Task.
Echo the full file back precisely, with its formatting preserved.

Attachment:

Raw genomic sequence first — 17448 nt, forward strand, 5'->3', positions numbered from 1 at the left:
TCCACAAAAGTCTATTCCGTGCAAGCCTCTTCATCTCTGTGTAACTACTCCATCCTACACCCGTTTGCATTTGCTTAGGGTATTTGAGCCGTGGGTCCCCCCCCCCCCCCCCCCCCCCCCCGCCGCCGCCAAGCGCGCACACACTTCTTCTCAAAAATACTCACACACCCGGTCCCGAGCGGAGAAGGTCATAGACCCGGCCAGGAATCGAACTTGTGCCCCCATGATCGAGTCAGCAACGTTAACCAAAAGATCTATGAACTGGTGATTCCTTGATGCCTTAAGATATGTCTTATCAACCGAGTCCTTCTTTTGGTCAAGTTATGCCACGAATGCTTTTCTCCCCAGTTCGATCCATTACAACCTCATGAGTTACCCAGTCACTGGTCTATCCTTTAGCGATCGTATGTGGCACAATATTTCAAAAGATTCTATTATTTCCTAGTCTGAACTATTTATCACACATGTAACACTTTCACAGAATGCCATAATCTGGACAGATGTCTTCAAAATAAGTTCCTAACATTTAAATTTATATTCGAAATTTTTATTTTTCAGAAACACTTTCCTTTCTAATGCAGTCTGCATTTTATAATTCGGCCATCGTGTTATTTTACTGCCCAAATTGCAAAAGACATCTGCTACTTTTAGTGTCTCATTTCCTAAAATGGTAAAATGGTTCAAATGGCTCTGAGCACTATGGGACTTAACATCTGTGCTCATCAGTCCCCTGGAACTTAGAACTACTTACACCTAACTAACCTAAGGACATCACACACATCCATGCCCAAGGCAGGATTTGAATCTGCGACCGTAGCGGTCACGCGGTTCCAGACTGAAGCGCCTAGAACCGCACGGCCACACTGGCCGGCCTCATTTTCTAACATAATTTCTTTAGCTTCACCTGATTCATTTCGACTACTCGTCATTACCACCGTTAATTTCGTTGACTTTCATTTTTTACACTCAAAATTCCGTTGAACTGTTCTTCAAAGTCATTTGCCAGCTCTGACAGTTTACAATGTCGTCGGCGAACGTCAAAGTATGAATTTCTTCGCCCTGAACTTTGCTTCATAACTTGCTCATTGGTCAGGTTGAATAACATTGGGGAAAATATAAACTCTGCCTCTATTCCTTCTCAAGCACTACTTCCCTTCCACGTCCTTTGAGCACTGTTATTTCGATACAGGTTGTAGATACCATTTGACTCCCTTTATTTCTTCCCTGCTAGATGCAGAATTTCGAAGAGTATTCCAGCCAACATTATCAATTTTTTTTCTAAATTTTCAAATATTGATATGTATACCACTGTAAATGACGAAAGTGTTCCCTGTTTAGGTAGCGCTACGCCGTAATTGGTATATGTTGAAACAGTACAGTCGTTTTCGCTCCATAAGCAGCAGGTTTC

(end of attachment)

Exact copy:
Raw genomic sequence first — 17448 nt, forward strand, 5'->3', positions numbered from 1 at the left:
TCCACAAAAGTCTATTCCGTGCAAGCCTCTTCATCTCTGTGTAACTACTCCATCCTACACCCGTTTGCATTTGCTTAGGGTATTTGAGCCGTGGGTCCCCCCCCCCCCCCCCCCCCCCCCCGCCGCCGCCAAGCGCGCACACACTTCTTCTCAAAAATACTCACACACCCGGTCCCGAGCGGAGAAGGTCATAGACCCGGCCAGGAATCGAACTTGTGCCCCCATGATCGAGTCAGCAACGTTAACCAAAAGATCTATGAACTGGTGATTCCTTGATGCCTTAAGATATGTCTTATCAACCGAGTCCTTCTTTTGGTCAAGTTATGCCACGAATGCTTTTCTCCCCAGTTCGATCCATTACAACCTCATGAGTTACCCAGTCACTGGTCTATCCTTTAGCGATCGTATGTGGCACAATATTTCAAAAGATTCTATTATTTCCTAGTCTGAACTATTTATCACACATGTAACACTTTCACAGAATGCCATAATCTGGACAGATGTCTTCAAAATAAGTTCCTAACATTTAAATTTATATTCGAAATTTTTATTTTTCAGAAACACTTTCCTTTCTAATGCAGTCTGCATTTTATAATTCGGCCATCGTGTTATTTTACTGCCCAAATTGCAAAAGACATCTGCTACTTTTAGTGTCTCATTTCCTAAAATGGTAAAATGGTTCAAATGGCTCTGAGCACTATGGGACTTAACATCTGTGCTCATCAGTCCCCTGGAACTTAGAACTACTTACACCTAACTAACCTAAGGACATCACACACATCCATGCCCAAGGCAGGATTTGAATCTGCGACCGTAGCGGTCACGCGGTTCCAGACTGAAGCGCCTAGAACCGCACGGCCACACTGGCCGGCCTCATTTTCTAACATAATTTCTTTAGCTTCACCTGATTCATTTCGACTACTCGTCATTACCACCGTTAATTTCGTTGACTTTCATTTTTTACACTCAAAATTCCGTTGAACTGTTCTTCAAAGTCATTTGCCAGCTCTGACAGTTTACAATGTCGTCGGCGAACGTCAAAGTATGAATTTCTTCGCCCTGAACTTTGCTTCATAACTTGCTCATTGGTCAGGTTGAATAACATTGGGGAAAATATAAACTCTGCCTCTATTCCTTCTCAAGCACTACTTCCCTTCCACGTCCTTTGAGCACTGTTATTTCGATACAGGTTGTAGATACCATTTGACTCCCTTTATTTCTTCCCTGCTAGATGCAGAATTTCGAAGAGTATTCCAGCCAACATTATCAATTTTTTTTCTAAATTTTCAAATATTGATATGTATACCACTGTAAATGACGAAAGTGTTCCCTGTTTAGGTAGCGCTACGCCGTAATTGGTATATGTTGAAACAGTACAGTCGTTTTCGCTCCATAAGCAGCAGGTTTC